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Kansas University: Now recruiting top AARP prospects

The University of Kansas Athletics Department has taken commitment and accountability to the next level: they have hired a legion of retired-folk (no, not The American Legion, but similar) to assure that their athletes attend class. The full article can be found in the Wall Street Journal’s riveting Life and Culture: Sports section.

First, I’ll set aside all jabs about Duke’s athletic superiority over that of the Jayhawks. Now, let us break down where two ethical questions may arise: one, should these athletes be tracked and two, why do the trackers have to be elderly people?

When I think of college, I think not of more rigorous academics, learning to live with another person, or consuming disgusting amounts of pizza: I think of freedom. Included in my freedom is the choice to attend – or not attend – class. By hiring trackers to check up on these athletes’ attendance, KU is eliminating a fundamental component of the college experience. Should they stigmatize these students on the basis that they are athletes? They forfeit many freedoms when becoming a student athlete, should the liberty to skip class and catch up on sleep every now and then be one of the opportunities forgone?

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AdmissionSplash: An App for Curbing Admission Anxieties

As a freshman, the college admissions process, having painfully endured it just last year, remains fresh in my mind. Like every other university-bound high school senior, my stomach churned with anticipation from the day I submitted my applications to the day I received my last decision letter (well, e-mails, actually). Embarrassingly, my friends and I frequented collegeconfidential.com, a chat room website where equally paranoid students can post their statistics – SAT scores, list of extracurricular activities, GPAs, etc. – and ask their peers to “chance” them. They respond to the original post with comments like, “You’ll definitely get accepted. Congrats!” “I’d say 70% chance,” and “I doubt you’ll have a good chance at Duke.” (Yes, those are taken directly from a “Chance me for Duke!” thread.) Despite how silly this may seem, it’s popular. In fact, there’s an app for that!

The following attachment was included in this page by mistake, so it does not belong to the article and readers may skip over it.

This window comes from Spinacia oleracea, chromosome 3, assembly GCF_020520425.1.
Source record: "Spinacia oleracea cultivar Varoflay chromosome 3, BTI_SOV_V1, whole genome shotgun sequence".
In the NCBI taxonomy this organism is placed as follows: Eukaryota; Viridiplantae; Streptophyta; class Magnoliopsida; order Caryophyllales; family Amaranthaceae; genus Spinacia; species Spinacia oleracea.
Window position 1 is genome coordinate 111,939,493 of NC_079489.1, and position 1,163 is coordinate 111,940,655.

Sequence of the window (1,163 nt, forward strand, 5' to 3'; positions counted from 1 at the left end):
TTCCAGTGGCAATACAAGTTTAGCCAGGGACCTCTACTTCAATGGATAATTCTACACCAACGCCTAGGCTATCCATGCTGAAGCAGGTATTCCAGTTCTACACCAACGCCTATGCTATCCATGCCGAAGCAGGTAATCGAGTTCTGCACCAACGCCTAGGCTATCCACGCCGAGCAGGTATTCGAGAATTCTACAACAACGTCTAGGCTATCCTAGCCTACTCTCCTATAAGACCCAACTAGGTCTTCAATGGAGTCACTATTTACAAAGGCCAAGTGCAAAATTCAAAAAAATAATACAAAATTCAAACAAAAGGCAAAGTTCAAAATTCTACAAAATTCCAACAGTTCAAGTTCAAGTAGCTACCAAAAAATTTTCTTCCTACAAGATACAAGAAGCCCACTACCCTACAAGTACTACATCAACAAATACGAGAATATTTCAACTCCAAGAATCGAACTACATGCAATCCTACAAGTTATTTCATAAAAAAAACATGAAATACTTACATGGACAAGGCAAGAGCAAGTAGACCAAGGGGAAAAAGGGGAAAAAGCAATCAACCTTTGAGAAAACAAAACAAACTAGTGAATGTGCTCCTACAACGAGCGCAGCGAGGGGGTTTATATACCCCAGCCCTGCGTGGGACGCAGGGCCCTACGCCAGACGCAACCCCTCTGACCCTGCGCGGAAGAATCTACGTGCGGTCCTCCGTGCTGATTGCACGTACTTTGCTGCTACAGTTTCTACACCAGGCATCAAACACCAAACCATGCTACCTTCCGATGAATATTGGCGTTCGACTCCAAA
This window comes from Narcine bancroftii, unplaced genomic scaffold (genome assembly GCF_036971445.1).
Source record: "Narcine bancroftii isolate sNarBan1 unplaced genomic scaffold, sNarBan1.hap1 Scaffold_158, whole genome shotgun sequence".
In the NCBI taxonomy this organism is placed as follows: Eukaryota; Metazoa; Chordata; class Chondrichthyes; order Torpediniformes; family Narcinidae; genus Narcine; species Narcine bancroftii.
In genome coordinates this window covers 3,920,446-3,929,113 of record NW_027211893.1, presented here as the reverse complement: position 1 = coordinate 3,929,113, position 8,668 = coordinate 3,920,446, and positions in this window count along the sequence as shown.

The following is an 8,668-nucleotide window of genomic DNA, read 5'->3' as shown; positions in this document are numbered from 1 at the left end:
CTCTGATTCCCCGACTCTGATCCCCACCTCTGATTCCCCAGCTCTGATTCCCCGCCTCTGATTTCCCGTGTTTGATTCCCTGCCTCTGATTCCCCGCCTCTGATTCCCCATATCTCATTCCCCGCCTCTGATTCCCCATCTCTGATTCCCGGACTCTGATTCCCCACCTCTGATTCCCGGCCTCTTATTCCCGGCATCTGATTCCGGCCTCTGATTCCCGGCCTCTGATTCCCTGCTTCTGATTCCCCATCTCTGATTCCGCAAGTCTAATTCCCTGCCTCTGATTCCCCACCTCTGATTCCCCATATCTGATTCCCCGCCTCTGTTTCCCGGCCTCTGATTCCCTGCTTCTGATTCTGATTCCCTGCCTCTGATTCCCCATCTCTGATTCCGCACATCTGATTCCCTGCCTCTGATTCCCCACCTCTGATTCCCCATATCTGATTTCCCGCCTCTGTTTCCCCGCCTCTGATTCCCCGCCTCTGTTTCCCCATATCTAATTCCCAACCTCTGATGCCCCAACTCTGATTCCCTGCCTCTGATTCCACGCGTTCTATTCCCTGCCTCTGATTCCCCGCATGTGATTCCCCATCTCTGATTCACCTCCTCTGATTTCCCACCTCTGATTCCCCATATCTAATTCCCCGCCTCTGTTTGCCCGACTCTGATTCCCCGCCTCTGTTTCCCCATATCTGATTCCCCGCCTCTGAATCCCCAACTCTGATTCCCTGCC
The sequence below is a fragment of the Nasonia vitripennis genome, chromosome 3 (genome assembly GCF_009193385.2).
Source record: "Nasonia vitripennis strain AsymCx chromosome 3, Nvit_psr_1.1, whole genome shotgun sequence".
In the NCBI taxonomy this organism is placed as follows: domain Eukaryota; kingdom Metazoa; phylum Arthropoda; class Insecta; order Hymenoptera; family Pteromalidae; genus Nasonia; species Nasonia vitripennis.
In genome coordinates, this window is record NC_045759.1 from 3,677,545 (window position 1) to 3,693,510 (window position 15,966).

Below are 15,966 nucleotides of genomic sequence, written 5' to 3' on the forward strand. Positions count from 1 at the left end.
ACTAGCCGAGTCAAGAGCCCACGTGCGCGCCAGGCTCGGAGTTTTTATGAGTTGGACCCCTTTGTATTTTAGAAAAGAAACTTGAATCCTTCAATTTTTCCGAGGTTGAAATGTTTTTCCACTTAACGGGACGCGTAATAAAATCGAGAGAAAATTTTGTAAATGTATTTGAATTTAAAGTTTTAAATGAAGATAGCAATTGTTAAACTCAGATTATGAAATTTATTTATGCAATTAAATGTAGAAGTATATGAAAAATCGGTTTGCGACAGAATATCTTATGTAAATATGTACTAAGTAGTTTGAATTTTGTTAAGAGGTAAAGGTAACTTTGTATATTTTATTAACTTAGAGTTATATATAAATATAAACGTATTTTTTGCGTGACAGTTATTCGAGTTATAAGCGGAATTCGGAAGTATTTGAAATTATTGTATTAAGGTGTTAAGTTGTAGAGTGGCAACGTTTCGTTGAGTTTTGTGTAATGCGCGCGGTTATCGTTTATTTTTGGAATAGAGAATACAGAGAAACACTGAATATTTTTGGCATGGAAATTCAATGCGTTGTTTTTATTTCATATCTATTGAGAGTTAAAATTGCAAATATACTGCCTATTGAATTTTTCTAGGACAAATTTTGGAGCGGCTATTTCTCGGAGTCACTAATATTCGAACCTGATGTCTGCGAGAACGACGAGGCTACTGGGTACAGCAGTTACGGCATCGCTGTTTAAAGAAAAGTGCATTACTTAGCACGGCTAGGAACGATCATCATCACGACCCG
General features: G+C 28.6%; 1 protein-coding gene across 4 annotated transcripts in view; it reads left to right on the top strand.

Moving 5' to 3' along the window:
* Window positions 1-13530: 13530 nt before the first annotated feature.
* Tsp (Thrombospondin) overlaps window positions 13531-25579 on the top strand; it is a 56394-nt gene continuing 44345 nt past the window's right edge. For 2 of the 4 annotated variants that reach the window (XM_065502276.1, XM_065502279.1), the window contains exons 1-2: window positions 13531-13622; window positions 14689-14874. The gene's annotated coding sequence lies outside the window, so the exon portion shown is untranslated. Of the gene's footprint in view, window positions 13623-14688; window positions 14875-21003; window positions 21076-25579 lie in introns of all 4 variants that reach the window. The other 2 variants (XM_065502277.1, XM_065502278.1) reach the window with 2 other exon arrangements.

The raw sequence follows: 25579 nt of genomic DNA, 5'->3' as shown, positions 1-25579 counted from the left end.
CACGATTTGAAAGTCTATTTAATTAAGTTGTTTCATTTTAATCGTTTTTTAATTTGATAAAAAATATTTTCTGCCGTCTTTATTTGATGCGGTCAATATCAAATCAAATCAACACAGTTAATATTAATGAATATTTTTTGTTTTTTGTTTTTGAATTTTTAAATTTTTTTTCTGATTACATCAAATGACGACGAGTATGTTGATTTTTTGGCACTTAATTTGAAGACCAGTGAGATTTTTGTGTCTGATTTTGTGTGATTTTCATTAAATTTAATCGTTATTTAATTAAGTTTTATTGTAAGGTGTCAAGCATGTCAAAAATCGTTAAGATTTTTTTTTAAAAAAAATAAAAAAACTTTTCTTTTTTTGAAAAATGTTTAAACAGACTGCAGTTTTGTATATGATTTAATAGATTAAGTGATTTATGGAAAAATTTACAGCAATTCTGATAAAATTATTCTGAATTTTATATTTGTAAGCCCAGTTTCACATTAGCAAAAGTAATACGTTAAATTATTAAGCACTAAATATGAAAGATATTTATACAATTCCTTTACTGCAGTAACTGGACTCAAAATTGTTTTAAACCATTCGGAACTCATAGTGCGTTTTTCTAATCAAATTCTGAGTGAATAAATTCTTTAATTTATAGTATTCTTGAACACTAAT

AdmissionSplash, the new facebook application, was launched last week. Just for fun, I tried it out. I filled in my test scores, checked yes that I volunteered in high school, no I don’t plan on being recruited for sports, and other similar things. At the end, AdmissionSplash told me that my chances for acceptance at Duke University were only fair, and the accompanying yellow emoticon seemed to say, “Be careful.” I believe I was rightfully accepted, and so, albeit a bit late, I have some reservations about the application.

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Do smart kids deserve cheaper plastic surgery?


Incentives for students are everywhere— awards for students with the best GPA, presents from parents for each A their kid earns, school districts paying children to take AP tests, and giving plastic surgery as a reward to those who do the best on exams. Wait, what? We have to wonder when these incentives begin to cross the line and maybe violate what we think is right or wrong. If thinkers such as Duke’s own Prof. Ruth Grant have raised issues with the first three examples, the last situation certainly seems to raise some ethical questions.